With my anticipation for what I was about to see building, I walked across the Brooklyn Bridge and caught my first glimpse. As soon as I saw them, the first word that popped in my head was “majestic.” They were truly a spectacle, with the juxtaposition of their massive size and their light and airy appearance.
As I stood beneath the bridge, taking in the waterfall, I looked around for my fellow revelers, expecting to be surrounded by people just like me, astounded by this massive structure. That wasn’t the case; the audience was strangely blasé. Street performers and wedding parties seemed to be receiving more attention than the 120-foot waterfall next to me. I was struck with the question, have we become numb to public art? Perhaps these people had already seen the waterfalls hundreds of times and their sense of awe had passed, the artwork becoming just another sight and sound of the city.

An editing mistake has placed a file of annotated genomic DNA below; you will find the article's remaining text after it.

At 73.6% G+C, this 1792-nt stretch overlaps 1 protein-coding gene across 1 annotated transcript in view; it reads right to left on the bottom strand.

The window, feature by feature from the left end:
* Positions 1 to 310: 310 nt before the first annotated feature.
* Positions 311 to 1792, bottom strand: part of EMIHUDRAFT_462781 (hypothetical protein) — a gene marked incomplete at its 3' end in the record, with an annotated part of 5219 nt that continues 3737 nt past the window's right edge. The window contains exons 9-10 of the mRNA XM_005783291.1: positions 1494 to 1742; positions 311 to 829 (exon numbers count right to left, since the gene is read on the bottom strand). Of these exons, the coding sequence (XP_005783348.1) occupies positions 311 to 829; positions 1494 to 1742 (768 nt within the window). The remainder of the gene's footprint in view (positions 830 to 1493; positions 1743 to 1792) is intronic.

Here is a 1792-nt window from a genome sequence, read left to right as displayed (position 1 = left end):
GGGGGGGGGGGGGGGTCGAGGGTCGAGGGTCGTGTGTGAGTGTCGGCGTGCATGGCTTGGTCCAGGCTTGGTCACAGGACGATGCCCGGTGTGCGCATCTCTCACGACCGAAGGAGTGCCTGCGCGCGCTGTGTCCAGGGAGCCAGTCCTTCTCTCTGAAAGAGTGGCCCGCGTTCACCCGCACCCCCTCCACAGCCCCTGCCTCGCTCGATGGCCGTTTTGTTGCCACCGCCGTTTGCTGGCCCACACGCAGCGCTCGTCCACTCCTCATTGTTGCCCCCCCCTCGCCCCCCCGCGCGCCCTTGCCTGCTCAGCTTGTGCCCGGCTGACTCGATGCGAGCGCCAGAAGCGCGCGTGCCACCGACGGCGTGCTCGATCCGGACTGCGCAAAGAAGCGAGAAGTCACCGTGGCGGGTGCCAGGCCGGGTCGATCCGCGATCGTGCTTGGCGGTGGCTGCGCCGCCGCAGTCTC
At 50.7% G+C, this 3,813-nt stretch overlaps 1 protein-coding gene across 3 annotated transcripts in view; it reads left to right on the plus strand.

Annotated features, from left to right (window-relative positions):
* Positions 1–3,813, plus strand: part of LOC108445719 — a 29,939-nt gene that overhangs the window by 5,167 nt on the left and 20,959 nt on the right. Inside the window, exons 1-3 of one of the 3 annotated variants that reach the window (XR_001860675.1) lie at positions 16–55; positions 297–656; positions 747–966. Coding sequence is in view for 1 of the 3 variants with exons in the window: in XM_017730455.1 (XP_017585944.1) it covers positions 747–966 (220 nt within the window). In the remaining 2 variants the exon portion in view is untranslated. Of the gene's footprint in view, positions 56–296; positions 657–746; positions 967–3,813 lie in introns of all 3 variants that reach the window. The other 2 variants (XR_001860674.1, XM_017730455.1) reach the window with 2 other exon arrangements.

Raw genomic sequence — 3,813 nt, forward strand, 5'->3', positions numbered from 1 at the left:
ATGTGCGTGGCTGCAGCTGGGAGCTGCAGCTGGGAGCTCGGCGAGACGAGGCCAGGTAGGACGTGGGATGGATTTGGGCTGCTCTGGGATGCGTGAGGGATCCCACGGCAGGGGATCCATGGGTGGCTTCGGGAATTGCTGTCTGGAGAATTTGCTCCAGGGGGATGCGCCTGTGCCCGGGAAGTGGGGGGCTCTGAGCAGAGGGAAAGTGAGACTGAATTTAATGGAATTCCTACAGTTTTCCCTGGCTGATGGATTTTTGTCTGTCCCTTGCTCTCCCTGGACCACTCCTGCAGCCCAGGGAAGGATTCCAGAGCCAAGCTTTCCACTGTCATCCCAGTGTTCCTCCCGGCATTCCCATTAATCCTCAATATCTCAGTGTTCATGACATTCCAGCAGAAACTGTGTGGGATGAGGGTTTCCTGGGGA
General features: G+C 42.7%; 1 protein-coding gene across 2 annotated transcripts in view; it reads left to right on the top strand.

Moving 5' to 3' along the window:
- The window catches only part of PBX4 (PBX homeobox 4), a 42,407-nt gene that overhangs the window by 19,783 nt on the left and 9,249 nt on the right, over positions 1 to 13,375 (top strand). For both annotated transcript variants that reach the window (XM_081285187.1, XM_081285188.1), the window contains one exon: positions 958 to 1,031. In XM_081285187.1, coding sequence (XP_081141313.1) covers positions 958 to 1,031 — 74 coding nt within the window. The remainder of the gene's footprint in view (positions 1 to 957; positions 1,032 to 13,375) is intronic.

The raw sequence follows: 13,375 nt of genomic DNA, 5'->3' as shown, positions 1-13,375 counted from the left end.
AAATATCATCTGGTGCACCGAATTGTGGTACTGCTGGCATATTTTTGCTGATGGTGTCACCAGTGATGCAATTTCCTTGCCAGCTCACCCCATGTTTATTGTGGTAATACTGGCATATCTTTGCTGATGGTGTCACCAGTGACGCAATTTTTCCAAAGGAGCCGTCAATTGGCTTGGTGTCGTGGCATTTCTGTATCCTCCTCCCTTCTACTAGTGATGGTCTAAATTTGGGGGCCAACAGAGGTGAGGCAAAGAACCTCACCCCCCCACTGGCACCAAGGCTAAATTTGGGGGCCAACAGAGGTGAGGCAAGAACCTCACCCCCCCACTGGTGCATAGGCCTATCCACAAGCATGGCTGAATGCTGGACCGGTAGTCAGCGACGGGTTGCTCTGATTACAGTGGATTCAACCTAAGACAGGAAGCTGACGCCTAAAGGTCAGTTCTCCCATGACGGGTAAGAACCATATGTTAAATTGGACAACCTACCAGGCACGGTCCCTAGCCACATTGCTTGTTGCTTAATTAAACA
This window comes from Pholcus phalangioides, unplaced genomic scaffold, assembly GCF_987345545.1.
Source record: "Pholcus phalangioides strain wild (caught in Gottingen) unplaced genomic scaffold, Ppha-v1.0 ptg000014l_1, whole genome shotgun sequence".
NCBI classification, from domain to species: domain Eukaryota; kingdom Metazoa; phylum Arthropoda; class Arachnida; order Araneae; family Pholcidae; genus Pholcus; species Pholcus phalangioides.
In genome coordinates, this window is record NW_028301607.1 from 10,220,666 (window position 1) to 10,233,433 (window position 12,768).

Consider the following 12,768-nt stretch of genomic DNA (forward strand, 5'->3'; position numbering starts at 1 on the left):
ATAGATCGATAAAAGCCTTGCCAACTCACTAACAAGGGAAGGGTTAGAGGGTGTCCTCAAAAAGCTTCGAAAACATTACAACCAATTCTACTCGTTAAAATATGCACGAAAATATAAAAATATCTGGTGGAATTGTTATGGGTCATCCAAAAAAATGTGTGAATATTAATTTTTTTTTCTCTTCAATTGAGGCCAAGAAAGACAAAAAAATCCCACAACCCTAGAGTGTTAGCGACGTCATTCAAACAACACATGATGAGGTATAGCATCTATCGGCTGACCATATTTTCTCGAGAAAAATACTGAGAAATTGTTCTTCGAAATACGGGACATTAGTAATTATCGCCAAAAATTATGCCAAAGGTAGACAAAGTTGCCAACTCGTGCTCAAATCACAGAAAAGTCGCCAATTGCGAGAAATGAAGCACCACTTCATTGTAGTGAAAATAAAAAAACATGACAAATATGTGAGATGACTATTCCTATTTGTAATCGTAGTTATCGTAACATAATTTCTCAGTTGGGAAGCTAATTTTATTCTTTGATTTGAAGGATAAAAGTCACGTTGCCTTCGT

Unframed contributor Scott Tennent pointed me to this article from the Observer, published last year, about a group of researchers investigating what sounds might make a city environment more pleasant. Among others, they found “car tyres on wet, bumpy asphalt, the distant roar of a motorway flyover, the rumble of an overground train and the thud of heavy bass heard on the street outside a nightclub” were all pleasing to the ear. They also found that “In the laboratory, many listeners prefer distant motorway noise to rushing water, until they are told what the sounds are.”
Maybe all those waterfalls were just stressing the locals out. Lucky for them, the waterfalls are gone now.